A laptop owned by the US-based Russian spy ring’s suspected paymaster was being searched by experts today after he vanished in Cyprus.
The country’s justice minister Loucas Louca said the US has asked for the laptop and “more than one” USB memory stick belonging to 54-year-old Christopher Metsos.
Metsos is wanted in the US on charges that he supplied money to the spy ring, which operated under deep cover in American suburbs. He disappeared last Wednesday, a day after a Cypriot court freed him on bail.
Before the scandal broke, Metsos had appeared in Cyprus as seemingly just another foreign tourist on a budget.
But the FBI says he was a key player in an underworld of coded instructions, false identities, buried banknotes and surreptitious bag swaps.
“If you saw him on the road, you would say, ’Good morning’ and you would keep walking,” said Michael Papathanasiou, a lawyer who represented Metsos until he jumped bail in Larnaca. “There was really nothing strange about him. He was a very normal, usual guy.”
The tale of how this mysterious figure eluded authorities in Cyprus is one of the more intriguing episodes in a spy saga recalling the cloak-and-dagger days of Cold War espionage.
Greek Cypriot officials believe he fled the divided island, and crossing into the breakaway Turkish Cypriot north may have offered an avenue of escape. But the US Embassy said it had not asked Turkish Cypriot authorities for help in tracking the fugitive.
Witnesses suggest Metsos was a textbook spy – soothingly banal, a fly on the wall who took advantage of loopholes in law enforcement. He was travelling as a tourist on a Canadian passport, and a man in Canada has said the identity was stolen from his dead brother.
On June 17, Metsos, said to be 54 years old, checked into the Atrium Zenon, a cream-coloured block of hotel apartments on a busy shopping street one block from the Larnaca waterfront. He paid €40 in cash daily for the room. He was accompanied by a “beautiful” woman with short brown hair of about 30 or 35, according to a receptionist who spoke on condition of anonymity in line with hotel policy.
On June 29, they checked out early, and Metsos was arrested on an Interpol warrant at the airport while trying to board a flight to Budapest with his companion.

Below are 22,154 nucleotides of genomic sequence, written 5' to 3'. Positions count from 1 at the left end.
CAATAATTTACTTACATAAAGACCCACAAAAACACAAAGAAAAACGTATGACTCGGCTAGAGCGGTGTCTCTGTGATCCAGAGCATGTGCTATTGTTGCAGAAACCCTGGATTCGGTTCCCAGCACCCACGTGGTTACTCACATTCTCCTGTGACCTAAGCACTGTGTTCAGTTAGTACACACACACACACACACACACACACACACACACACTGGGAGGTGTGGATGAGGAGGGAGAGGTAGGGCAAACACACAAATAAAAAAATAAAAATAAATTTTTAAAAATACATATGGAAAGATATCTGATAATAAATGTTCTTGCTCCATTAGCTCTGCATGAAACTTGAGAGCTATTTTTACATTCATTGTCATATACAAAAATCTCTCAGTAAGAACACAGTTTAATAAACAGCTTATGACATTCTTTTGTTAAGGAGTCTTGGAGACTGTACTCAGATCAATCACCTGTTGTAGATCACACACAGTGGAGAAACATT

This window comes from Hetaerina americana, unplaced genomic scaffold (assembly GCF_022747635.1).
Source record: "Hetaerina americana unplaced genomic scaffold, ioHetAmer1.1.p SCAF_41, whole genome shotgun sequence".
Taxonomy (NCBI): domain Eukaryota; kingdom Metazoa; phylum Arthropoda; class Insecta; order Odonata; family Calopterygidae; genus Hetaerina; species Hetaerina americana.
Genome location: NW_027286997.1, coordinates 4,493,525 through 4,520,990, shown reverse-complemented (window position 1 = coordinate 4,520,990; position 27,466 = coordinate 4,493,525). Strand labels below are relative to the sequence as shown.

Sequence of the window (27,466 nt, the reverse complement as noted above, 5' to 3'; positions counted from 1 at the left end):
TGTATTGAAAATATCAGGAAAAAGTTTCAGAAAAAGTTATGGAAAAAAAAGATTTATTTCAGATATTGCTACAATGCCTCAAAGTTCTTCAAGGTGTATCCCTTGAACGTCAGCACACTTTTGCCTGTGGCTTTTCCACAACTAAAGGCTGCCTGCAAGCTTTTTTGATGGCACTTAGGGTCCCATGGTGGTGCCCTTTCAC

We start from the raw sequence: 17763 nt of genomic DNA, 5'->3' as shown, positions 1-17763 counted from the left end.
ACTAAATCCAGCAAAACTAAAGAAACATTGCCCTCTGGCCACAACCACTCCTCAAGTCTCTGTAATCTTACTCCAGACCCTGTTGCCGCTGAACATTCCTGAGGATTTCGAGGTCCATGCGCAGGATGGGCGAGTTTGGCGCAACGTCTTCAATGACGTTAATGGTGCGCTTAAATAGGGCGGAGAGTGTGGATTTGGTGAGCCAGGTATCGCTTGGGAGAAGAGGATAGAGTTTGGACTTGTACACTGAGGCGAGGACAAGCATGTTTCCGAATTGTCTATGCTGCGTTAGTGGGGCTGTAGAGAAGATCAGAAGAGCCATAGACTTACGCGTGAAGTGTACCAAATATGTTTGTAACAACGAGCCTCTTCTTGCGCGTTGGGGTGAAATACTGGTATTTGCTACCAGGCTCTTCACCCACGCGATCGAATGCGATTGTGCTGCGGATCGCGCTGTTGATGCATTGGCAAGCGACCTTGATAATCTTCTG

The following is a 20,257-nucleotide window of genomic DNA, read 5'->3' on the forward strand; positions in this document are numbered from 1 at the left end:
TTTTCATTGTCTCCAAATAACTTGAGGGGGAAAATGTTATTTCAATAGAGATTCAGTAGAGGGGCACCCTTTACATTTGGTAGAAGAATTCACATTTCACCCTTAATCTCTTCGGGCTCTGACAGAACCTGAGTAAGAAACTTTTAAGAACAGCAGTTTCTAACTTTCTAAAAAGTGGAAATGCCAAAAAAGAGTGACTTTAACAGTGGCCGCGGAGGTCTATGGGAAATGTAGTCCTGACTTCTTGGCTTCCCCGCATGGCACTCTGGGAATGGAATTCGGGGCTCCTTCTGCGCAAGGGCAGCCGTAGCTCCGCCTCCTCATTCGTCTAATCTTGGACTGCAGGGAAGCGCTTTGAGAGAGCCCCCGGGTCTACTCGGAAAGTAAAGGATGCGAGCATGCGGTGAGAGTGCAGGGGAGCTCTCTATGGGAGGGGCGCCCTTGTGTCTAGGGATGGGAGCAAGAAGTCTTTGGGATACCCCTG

Cyprus’ Justice Minister Ms Louca, said she was allowed to board the flight because police had no reason to hold her.
It is uncertain whether Metsos was in Cyprus on holiday, or posing as a tourist. There is a heavy Russian presence in Greek Cyprus.
Unwitting Cypriot police and court officials initially appeared unaware that Metsos was suspected of espionage. Two days earlier, officials in the United States arrested suspects in the spy case after years of surveillance and Metsos, cited in US court papers, was about to get caught in the firestorm of publicity.
The drama that day began for Mr Papathanasiou when he got a call from a Larnaca court. Metsos, wanted in the United States for alleged money laundering and acting as an unregistered agent of a foreign government, needed a lawyer. There was no mention of spying.
“He told me that he had nothing to do with this case. He didn’t understand why he was there,” Mr Papathanasiou said. “He was very quiet. He answered my questions. We ordered coffee and water when we were waiting before the court.”
Bail was set at €27,000 and an extradition hearing was scheduled for late July. Metsos’ passport was confiscated. It was a fair decision, Mr Papathanasiou said, based on available facts. The amount that his client was accused of laundering – $40,000 dollars (€31,000) – was far below the millions he expected.
Greek Cypriot President Dimitris Christofias has deflected US Justice Department criticism over Metsos’ release, saying it was slow in providing documents to Cypriot police.
A police photo of Metsos shows a bald Caucasian in a casual shirt. His skin has a reddish tinge, as though from sun exposure. His expression is impassive.
Bail paid, Metsos paid €630 in advance for a two-week stay the Achilleos hotel.
After registering at the police station a short distance away, Metsos hung the “Do not disturb” sign outside his door. He failed to report to police as required on June 30, and hotel staff never saw him leave.